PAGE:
Excessively violent entertainment and its impact on culture

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  • AskmeAgainLater Los Angeles, CA
    Dec. 30, 2012 7:09 p.m.

    I never suggested legislating anything. Individual responsibility is a natural result of living by sound principles. Those principles should be taught at home, but barring that, need to be followed through in all other areas of our lives. I believe, we would not have to legislate tolerance if we returned to living in accord with the more wholesome (neighborly) (biblical) precepts upon which our forefathers founded this nation. I would certainly NOT suggest legislation; we already legislate everything to death, which abdicates personal responsibility in favor of mandating behavior, which (won't work carte blanche) clogs up our courts. I certainly do not suggest legislating morality... however, logic would dictate that a return to healthier, more spiritual living (found in the aforementioned biblical precepts) would see a return to a healthier, saner populace, and how could that be a bad thing???
    I suggest that all atheists, non-believers and amoral people can carry on status quo; it is their God-granted privilege. However, there's always a boat or plane bound elsewhere, for those who are intolerant enough to be offended by prayer, and God, in general. If you have a better way, pray, share your vision with us.

  • Wally West SLC, UT
    Dec. 30, 2012 2:10 p.m.

    @ AskmeAgainLater 9:50 a.m. Dec. 30

    "To over-legislate individual responsibility is death to Democracy."

    What about legislating morality?

  • AskmeAgainLater Los Angeles, CA
    Dec. 30, 2012 9:50 a.m.

    Hollywood does glamorize violence! and our permissiveness as a culture to nudity, profanity, etc., has opened up a terrible Pandora's Box that is leading to the moral decay of our society.
    As for Gun Control being an answer: I'd say, No Thing is intrinsically evil beyond the use to which we put it. A gun can protect or kill; a phone can convey positive information or gossip which can ruin someone's life, yet who would call for a ban on telephones?!
    Most of us are reasonable, rational people who'd never train a gun on anyone, let alone shoot; but every age has its Jack the Ripper, Al Capone, or John Wayne Gacy. How we weather these is the mark of who we are as a society. To over-legislate individual responsibility is death to Democracy.
    Our rights and freedoms are precious and must be "protected from enemies foreign and domestic." Gun Control would simply ensure the emergence of a black market for weapons. Beside law enforcement, only criminals would have guns. That is a scary thought!
    Instead of Gun Control, let us allow GOD and PRAYER, back into our schools, Court Rooms, and lives.

  • mark Salt Lake City, UT
    Dec. 29, 2012 11:55 a.m.

    You change a lot of things you said when someone calls you out on them. It sounds like, from what you wrote, that you are rather careless with your guns. It's strange, people I know that have guns, and no kids, also have gun safes. Mainly so when they are not home someone can't steal their guns. But then, that is being responsible. I have a gun sitting on the counter right now. But when I leave it will be locked up.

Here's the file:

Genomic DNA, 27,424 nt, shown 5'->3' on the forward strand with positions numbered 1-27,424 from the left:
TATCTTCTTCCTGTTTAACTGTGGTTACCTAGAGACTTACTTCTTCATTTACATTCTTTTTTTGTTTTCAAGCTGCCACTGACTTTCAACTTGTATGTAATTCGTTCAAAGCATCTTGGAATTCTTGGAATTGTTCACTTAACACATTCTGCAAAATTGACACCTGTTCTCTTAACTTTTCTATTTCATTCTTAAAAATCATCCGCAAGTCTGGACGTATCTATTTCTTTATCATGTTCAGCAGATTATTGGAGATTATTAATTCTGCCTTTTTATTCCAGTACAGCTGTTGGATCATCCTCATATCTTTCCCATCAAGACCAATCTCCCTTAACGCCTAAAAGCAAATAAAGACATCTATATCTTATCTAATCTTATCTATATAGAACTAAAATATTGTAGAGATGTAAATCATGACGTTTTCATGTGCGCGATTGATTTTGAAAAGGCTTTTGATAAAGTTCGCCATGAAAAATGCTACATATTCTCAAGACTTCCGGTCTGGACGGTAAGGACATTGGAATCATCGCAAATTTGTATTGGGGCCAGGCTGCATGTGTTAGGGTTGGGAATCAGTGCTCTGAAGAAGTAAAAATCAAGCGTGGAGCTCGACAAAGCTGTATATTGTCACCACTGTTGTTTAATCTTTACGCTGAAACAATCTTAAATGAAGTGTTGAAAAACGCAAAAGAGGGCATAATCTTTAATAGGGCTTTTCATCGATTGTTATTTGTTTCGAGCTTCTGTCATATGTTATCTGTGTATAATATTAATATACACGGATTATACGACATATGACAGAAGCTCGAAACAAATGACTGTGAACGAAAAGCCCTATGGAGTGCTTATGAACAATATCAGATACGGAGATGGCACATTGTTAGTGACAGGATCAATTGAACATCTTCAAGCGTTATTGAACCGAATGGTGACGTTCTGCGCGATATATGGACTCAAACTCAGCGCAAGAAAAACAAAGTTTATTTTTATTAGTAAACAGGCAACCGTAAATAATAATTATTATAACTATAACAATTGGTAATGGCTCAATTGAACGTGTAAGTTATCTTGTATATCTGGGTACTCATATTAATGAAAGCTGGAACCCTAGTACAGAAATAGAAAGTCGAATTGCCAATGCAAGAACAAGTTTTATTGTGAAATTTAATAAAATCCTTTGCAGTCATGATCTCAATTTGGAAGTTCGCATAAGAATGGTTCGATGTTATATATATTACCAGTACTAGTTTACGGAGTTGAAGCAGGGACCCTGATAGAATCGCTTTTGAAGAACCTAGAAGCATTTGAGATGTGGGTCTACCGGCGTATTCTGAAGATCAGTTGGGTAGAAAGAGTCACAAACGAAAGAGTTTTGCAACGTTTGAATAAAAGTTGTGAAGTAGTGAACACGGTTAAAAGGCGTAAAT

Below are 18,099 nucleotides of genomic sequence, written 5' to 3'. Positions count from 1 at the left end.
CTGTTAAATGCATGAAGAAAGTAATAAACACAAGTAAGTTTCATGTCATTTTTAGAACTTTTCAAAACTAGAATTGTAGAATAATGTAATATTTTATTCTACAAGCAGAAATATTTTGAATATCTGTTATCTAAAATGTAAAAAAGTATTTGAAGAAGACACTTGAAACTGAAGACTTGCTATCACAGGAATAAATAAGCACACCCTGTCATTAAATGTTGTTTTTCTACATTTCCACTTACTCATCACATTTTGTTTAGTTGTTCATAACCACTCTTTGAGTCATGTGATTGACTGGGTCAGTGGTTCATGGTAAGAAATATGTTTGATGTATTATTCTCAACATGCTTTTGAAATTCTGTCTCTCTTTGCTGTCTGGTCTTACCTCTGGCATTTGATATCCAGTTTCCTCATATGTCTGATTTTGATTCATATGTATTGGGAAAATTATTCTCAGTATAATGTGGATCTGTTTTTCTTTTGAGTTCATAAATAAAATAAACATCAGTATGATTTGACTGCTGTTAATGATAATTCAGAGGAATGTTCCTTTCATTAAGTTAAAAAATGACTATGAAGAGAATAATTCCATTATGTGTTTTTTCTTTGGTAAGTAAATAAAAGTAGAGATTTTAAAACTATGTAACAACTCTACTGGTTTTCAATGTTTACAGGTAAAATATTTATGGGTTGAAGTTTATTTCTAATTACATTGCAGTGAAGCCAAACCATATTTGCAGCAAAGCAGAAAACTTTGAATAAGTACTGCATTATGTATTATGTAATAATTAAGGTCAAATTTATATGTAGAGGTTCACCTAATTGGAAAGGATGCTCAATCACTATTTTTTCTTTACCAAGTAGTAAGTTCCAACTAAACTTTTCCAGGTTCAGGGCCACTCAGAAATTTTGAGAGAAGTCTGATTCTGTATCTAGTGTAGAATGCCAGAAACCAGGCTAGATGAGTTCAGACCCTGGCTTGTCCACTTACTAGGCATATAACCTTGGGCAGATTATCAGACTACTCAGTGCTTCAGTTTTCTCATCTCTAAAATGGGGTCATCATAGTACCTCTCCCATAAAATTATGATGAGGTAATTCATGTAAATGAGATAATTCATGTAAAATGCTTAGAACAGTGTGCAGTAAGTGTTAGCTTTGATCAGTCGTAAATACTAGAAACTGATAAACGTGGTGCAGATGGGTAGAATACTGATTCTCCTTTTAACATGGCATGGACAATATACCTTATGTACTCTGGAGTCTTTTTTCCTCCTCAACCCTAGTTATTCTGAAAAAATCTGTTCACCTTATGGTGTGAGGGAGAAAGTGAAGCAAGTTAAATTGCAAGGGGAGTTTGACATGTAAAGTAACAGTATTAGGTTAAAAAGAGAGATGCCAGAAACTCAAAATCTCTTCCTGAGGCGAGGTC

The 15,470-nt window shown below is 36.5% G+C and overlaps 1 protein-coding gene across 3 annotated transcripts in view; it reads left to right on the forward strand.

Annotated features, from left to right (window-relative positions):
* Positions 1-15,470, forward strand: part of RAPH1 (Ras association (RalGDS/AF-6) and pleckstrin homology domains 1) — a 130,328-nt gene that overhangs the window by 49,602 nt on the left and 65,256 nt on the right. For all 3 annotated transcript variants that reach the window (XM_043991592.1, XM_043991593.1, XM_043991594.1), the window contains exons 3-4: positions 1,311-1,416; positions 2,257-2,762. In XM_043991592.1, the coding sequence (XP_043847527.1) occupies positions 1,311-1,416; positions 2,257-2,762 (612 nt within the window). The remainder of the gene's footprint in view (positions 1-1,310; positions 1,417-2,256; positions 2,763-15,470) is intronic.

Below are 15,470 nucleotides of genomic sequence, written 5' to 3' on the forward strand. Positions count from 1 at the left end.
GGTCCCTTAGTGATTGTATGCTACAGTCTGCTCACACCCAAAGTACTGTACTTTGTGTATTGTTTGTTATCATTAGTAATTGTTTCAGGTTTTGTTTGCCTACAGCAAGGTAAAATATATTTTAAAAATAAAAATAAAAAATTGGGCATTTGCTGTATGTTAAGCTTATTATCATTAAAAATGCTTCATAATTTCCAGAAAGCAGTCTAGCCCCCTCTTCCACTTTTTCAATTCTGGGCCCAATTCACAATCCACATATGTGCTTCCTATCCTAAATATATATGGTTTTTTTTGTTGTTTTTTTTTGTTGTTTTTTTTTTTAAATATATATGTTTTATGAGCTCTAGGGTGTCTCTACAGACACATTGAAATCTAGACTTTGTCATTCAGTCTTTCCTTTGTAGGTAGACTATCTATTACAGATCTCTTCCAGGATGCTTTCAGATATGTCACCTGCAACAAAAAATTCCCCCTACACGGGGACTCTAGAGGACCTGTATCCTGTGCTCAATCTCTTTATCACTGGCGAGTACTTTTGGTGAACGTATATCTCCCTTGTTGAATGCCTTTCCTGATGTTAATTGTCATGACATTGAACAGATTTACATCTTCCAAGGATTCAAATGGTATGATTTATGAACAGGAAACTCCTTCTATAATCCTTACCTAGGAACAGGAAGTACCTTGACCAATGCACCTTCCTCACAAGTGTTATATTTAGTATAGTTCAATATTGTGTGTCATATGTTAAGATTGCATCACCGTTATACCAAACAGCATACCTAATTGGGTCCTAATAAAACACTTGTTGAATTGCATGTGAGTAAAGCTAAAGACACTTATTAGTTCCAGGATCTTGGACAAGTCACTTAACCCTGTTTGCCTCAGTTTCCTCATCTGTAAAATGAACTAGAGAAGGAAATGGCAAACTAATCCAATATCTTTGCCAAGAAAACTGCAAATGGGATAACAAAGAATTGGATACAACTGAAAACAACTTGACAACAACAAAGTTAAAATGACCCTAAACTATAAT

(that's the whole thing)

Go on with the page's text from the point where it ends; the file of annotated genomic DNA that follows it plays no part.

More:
But I'm sure you will change what you wrote.

    The only reason I wrote "silly" is because the monitors would not have let me write what I wanted to. You didn't mean that to be a "silly" argument. You thought it was a legitimate point. Don't try to say now otherwise. Own what you say. If you were wrong admit it.

  • Mukkake Salt Lake City, UT
    Dec. 28, 2012 11:40 p.m.

    ["Really only useful for keeping a 5 year old out of you guns,"

    Wow. That seems like reason enough to me. ]

    Well, I, and plenty of others, don't have a 5 year old, so its really rather worthless to force it on the rest of us. Just like child proofing anything else in my home. People with kids also have to keep the cutlery, power tools, alcohol, prescription medicine, etc. out of little arm's reach. Me, all that stuff is kept where ever is the most convenient (alcohol in the fridge and pills on the bathroom counter), just like the guns.

    ["The right to an automobile isn't in the Constitution."

    There is a silly comment.]

    It was meant to be silly, to counter the silliness of comparing automobile regulations to gun regulations. Luckily the Constitution gives us the right to speech, religion, and weapons in the first 2 amendments.

  • mark Salt Lake City, UT
    Dec. 28, 2012 6:45 p.m.

    "Really only useful for keeping a 5 year old out of you guns,"

    Wow. That seems like reason enough to me.

    "The right to an automobile isn't in the Constitution."

    There is a silly comment. Neither is brushing your teeth. Do you have a right to brush your teeth? You need to read your constitution a bit better: The enumeration in the Constitution, of certain rights, shall not be construed to deny or disparage others retained by the people. (You probably don't know, but that is from the Constitution.)

    Biff, can you show me any study that shows that media violence causes real life violence?

    And, what do you people that are critical of movie violence suggest? Do we need a new government agency that would censor all depictions of violence in media?

  • Mukkake Salt Lake City, UT
    Dec. 28, 2012 1:02 p.m.

    LDS Liberal,